We've all heard about the pressure Wal-Mart and other retailers are putting on distribution centers when it comes to RFID capabilities. However, that's not the only request savvy retailers are dumping on DC managers.
DC executives have come to dread retailers' requests to perform a myriad of value-added services, many of which take hours of extra labor to complete. Tasks like ticketing items, packaging, assembling displays, providing special labeling, and putting apparel onto hangers for customers commonly occur at the DC level nowadays. It's clearly a no-win situation for DC managers who have made great strides in minimizing labor expenses for picking operations, but must now increase labor to deal with requests for often complicated and laborious hands-on value-added services.
"We're definitely seeing a trend toward more value-added services occurring in the DC," says Patti Satterfield, business development manager for Q4 Logistics, a systems integrator based in Santa Ana, Calif. "Many retailers don't have as much backroom space these days, so as items come off the truck they are literally flowed onto the floor as quickly as possible.
"For retailers, it's a resources issue as well as a space issue. They don't want people in the backroom putting items on hangers, so they are pushing that back to the DC. Value-added services are becoming part of day-to-day pick/pack operations, and many DCs have had to create extra steps to accommodate that, like adding a value-add services function to their WMS software."
The folks at Columbia Sportswear are an exception. Columbia's distribution center in Portland, Ore., performs value-added services on almost 20 percent of the products that move through its DC, but that percentage is much lower than it was three years ago.
"When you look at it on a productivity basis for units per hour, value-added services is the least productive area in our building by far," says Dave Carlson, who heads up Columbia Sportswear's distribution activities. "There's not too much we can do about it.We can automate getting the goods there [to the value-added services area] and taking the goods away, but what happens during the value-added process is very manual … it's customized and it changes with each pick and each order."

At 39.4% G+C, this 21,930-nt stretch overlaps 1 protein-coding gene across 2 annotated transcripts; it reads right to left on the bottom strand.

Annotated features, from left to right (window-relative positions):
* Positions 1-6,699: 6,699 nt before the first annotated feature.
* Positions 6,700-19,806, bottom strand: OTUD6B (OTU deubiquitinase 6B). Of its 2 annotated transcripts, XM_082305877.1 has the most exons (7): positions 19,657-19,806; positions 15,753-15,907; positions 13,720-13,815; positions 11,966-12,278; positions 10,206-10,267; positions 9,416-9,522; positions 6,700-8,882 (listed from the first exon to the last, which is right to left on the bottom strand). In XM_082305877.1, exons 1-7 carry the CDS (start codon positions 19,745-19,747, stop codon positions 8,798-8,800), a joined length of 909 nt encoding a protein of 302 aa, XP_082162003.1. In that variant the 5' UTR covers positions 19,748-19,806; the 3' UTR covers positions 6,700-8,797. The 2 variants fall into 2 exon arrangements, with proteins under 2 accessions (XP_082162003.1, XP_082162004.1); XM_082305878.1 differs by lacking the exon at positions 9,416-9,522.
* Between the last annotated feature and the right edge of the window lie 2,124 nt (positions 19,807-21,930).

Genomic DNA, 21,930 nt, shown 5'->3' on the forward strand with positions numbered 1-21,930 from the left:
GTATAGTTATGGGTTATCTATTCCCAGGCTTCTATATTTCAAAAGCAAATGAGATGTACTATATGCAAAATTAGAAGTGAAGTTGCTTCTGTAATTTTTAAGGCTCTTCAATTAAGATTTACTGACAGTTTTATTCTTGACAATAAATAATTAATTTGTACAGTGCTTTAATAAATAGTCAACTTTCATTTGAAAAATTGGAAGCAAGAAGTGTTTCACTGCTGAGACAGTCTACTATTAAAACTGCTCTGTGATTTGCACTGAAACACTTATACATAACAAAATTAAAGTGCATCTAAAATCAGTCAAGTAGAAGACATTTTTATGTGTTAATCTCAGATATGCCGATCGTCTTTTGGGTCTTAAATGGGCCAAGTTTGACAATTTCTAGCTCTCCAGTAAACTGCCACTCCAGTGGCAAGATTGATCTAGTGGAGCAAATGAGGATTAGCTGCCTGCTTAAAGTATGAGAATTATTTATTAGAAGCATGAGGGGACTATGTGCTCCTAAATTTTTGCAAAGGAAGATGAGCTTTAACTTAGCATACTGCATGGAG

It's not unheard of, for example, for some of Columbia Sportswear's European customers to request that product be steamed and delivered on hangers. Columbia outsources that request, which delays the shipment to the customer and increases Columbia's lead time for getting product to the customer.
Just say no
Carlson reports that Columbia is making some progress in having value-added services take place at the manufacturer's factory. That's crucial in a distribution center where nearly 70 percent of products are less-than-case quantities, meaning those SKUs must be picked and packed manually before they leave the DC.
"It's taken a number of years," says Carlson, "but factories are getting more and more used to having these value-added requests pushed back to them. We've been able to move some of it upstream. That's the whole idea of the supply chain—trying to get everything done on the first touch."
Columbia Sportswear often refuses to perform certain value-added tasks that will consume too much labor and result in far too low payback. The firm also takes a consultative approach with its customers, letting them know when a value-added service request just doesn't make economic sense—for either Columbia Sportswear or the customer.
In one case, a retail customer requested a customized shipping label containing special shipping information.
Columbia's policy is to print a standard shipping form and content label from its warehouse management system for outbound freight. Carlson pointed out to the customer that the information it asked for in its special request was already included on the two labels Columbia produces. Suffice it to say, the customer backed off from the request.
The simple truth is when you are shipping 2,500 cartons an hour and filling five to seven trailer loads per hour during peak season, there isn't a lot of time for value-added services that don't provide a real benefit.
"We have a process to approve a customer for valueadded services," says Carlson. "In the end it's a commercial decision. We tell the customer we can do anything but it's not free. The customer needs to gauge how important it is to its business. Sometimes retailers are surprised that their requests don't add any value."
So before you spend all kinds of time and energy (and money) reconfiguring pick/pack operations to accommodate value-added requests, first make sure it's worthwhile for both sides.
Logistics professionals struggle every day to make picking operations more efficient. Why the attention to picking? Because up to 60 percent of all DC labor costs are related to picking and packing, and both of those activities are directly linked to customer satisfaction. At a User Conference held by Manhattan Associates last month, a panel on picking operations summarized the pros and cons of the various picking options as shown below: